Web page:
Kabocha (Japanese カボチャ, 南瓜), Danhobak (Korean 단호박), Fak Thong (Thai ฟักทอง for "golden squash"), and in Portuguese Cambodia abóbora, is an Asian variety of winter squash of the species Cucurbita maxima. The word kabocha has come to mean a general type of winter squash to many English-speaking growers and buyers. In some cultures it is revered as an aphrodisiac.
Kabocha is commonly called Japanese pumpkin, especially in Australia and New Zealand. It is also called kabocha squash in North America. In Japan, the word kabocha may refer to either this squash or to the Western-style pumpkin.
Varieties include: Ajihei, Ajihei No. 107, Ajihei No. 331, Ajihei No. 335, Cutie, Ebisu, Emiguri, and Miyako.
Today, many of the kabocha in the market are of the type called Kuri kabocha, which was created based on Seiyo kabocha (buttercup squash). It is popular for its strong yet sweet flavor and moist, fluffy texture, which is like chestnuts. It is found in the market under such brand names as Miyako, Ebisu, Kurokawa, and Akazukin.
Kabocha is hard, has knobbly-looking skin, is shaped like a squat pumpkin, and has a dull-finished, deep green skin with some celadon-to-white stripes and an intense yellow-orange color on the inside. In many respects it is similar to the Buttercup squash, but without the characteristic cup on the blossom end. It is a member of the species Cucurbita maxima, along with the Hubbard and Buttercup squashes.
An average kabocha weighs 2-3 pounds but can weigh as much as 8 pounds.
It has an exceptional naturally sweet flavor, even sweeter than butternut squash. It is similar in texture and flavor to a pumpkin and a sweet potato combined. Some can taste like Russet potatoes. Like other squash-family members, it is commonly mixed in side dishes and soups or anywhere pumpkin, potato, or other squash would be.
In Japan, it is a common ingredient in vegetable tempura and can be made into soup. Fak Thong (Thai: ฟักทอง) is used in traditional Thai desserts and main courses. This pumpkin is used in Jamaican Chicken Foot Soup. Danhobak (Korean: 단호박) is commonly used for a traditional porridge called Hobakjuk (호박죽), which is mainly eaten during Autumn and Winter. Hobakjuk in the west is more likely to contain pumpkin.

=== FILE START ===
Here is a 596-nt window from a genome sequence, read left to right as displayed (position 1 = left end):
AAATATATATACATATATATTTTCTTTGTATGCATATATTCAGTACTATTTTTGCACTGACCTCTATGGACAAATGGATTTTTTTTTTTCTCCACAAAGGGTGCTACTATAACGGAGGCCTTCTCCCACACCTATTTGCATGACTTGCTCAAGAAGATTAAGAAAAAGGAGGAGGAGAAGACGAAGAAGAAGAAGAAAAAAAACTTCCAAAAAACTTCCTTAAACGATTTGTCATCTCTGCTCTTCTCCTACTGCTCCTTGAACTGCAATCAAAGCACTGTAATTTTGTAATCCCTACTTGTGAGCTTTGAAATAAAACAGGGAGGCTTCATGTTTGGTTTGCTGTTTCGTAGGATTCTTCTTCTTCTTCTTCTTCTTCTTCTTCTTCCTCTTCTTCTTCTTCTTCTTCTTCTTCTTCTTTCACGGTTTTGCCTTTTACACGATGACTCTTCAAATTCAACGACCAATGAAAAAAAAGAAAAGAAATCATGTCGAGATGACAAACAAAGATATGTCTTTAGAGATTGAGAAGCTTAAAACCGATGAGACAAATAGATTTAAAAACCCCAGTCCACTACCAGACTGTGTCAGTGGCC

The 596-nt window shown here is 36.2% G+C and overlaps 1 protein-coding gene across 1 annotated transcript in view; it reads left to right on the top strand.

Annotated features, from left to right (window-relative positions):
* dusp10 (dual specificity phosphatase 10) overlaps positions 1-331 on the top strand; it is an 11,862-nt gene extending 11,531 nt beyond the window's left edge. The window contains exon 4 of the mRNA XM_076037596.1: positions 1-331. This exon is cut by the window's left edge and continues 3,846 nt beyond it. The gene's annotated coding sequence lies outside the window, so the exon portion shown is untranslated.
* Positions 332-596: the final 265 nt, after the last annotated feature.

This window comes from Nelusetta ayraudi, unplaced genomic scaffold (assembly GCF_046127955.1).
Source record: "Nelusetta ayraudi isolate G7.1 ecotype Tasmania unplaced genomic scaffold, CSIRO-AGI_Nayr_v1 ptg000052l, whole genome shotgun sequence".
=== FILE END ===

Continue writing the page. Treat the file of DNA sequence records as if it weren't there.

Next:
Kabocha is available all year round but is best in late summer and early fall.
It is primarily grown in Japan, South Korea, Thailand, California, Florida, Southwestern Colorado, Mexico, Tasmania, Tonga, New Zealand, Chile, Jamaica, and South Africa, but is widely adapted for climates that provide a growing season of 100 days or more. Most of the California, Colorado, Tonga and New Zealand crop is exported to Japan.
When kabocha is just harvested, it is still growing. Therefore, unlike other vegetables and fruits, freshness is not as important. It should be fully matured first, in order to become flavorful. First, kabocha is ripened in a warm place (77 °F/25 °C) for 13 days, during which some of the starch converts to sugar content. Then it is transferred to a cool place (50 °F/10 °C) and stored for about a month in order to increase its carbohydrate content. In this way the just-harvested, dry, bland-tasting kabocha is transformed into smooth, sweet kabocha. Fully ripened, succulent kabocha will have reddish-yellow flesh and a hard skin with a dry, corky stem. It reaches the peak of ripeness about 1.5–3 months after it is harvested. 
It has been widely believed that all squash was domesticated in Mesoamerica; in 1997 it was reported that new evidence suggests this occurred 8000 to 10,000 years ago, a few thousand years earlier than previous estimates. In addition, this is 4000 years earlier than the domestication of maize and beans, other major plant groups. Archeological and genetic plant research in the 21st century suggests that the peoples of Eastern North America independently domesticated squash, sunflower and two other plant species.
Portuguese sailors introduced the kabocha to Japan in 1541, bringing it with them from Cambodia. The Portuguese name for the squash, Cambodia abóbora (カンボジャ・アボボラ), was shortened by the Japanese to kabocha. Certain regions of Japan use an alternative abbreviation, shortening the second half of the name instead to "bobora".
- Aphrodisiac references
- kabocha squash Definition in the Food Dictionary at Epicurious.com
- Kabocha, By Setsuko Yoshizuka, About.com, Wayback Machine
- "Kabocha (Japanese Pumpkin) A Flavor of the Earth" Gochiso Web Magazine, 2006, p. 8
- Wade Roush, "Archaeobiology: Squash Seeds Yield New View of Early American Farming", Science Magazine, 9 May 1997:Vol. 276, no.5314, pp. 894-895 DOI: 10.1126/science.276.5314.894
- Bruce D. Smith, "The Initial Domestication of Cucurbita pepo in the Americas 10,000 Years Ago", Science Magazine, 9 May 1997:Vol. 276 no. 5314 pp. 932-934,DOI: 10.1126/science.276.5314.932
- Bruce D. Smith, "Eastern North America as an independent center of plant domestication", Proceedings of the National Academy of Sciences (PNAS), Published online before print 7 August 2006, doi: 10.1073/pnas.0604335103 PNAS August 15, 2006; vol. 103, no. 33, pp. 12223-12228